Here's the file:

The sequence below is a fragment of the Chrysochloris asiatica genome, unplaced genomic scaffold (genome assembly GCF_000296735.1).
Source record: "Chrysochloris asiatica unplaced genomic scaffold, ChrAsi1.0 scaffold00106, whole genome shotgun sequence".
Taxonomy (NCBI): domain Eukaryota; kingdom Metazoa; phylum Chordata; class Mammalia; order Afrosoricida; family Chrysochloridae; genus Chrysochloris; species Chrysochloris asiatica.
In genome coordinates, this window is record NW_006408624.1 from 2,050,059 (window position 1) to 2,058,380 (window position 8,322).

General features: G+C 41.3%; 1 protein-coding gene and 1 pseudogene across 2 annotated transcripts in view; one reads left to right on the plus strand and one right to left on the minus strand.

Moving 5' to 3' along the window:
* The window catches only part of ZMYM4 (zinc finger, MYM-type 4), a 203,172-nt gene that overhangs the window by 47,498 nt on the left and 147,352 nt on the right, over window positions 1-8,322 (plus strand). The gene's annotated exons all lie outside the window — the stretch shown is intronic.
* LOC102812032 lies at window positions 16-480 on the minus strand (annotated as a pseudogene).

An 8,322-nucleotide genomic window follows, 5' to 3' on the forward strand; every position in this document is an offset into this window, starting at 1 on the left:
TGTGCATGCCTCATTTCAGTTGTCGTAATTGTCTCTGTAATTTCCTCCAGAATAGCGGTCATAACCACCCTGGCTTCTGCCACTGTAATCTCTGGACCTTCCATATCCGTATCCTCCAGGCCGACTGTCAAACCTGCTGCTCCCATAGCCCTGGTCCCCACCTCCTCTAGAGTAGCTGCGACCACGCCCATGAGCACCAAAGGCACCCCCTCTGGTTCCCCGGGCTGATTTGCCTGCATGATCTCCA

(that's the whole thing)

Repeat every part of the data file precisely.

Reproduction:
The sequence below is a fragment of the Chrysochloris asiatica genome, unplaced genomic scaffold (genome assembly GCF_000296735.1).
Source record: "Chrysochloris asiatica unplaced genomic scaffold, ChrAsi1.0 scaffold00106, whole genome shotgun sequence".
Taxonomy (NCBI): domain Eukaryota; kingdom Metazoa; phylum Chordata; class Mammalia; order Afrosoricida; family Chrysochloridae; genus Chrysochloris; species Chrysochloris asiatica.
In genome coordinates, this window is record NW_006408624.1 from 2,050,059 (window position 1) to 2,058,380 (window position 8,322).

General features: G+C 41.3%; 1 protein-coding gene and 1 pseudogene across 2 annotated transcripts in view; one reads left to right on the plus strand and one right to left on the minus strand.

Moving 5' to 3' along the window:
* The window catches only part of ZMYM4 (zinc finger, MYM-type 4), a 203,172-nt gene that overhangs the window by 47,498 nt on the left and 147,352 nt on the right, over window positions 1-8,322 (plus strand). The gene's annotated exons all lie outside the window — the stretch shown is intronic.
* LOC102812032 lies at window positions 16-480 on the minus strand (annotated as a pseudogene).

An 8,322-nucleotide genomic window follows, 5' to 3' on the forward strand; every position in this document is an offset into this window, starting at 1 on the left:
TGTGCATGCCTCATTTCAGTTGTCGTAATTGTCTCTGTAATTTCCTCCAGAATAGCGGTCATAACCACCCTGGCTTCTGCCACTGTAATCTCTGGACCTTCCATATCCGTATCCTCCAGGCCGACTGTCAAACCTGCTGCTCCCATAGCCCTGGTCCCCACCTCCTCTAGAGTAGCTGCGACCACGCCCATGAGCACCAAAGGCACCCCCTCTGGTTCCCCGGGCTGATTTGCCTGCATGATCTCCA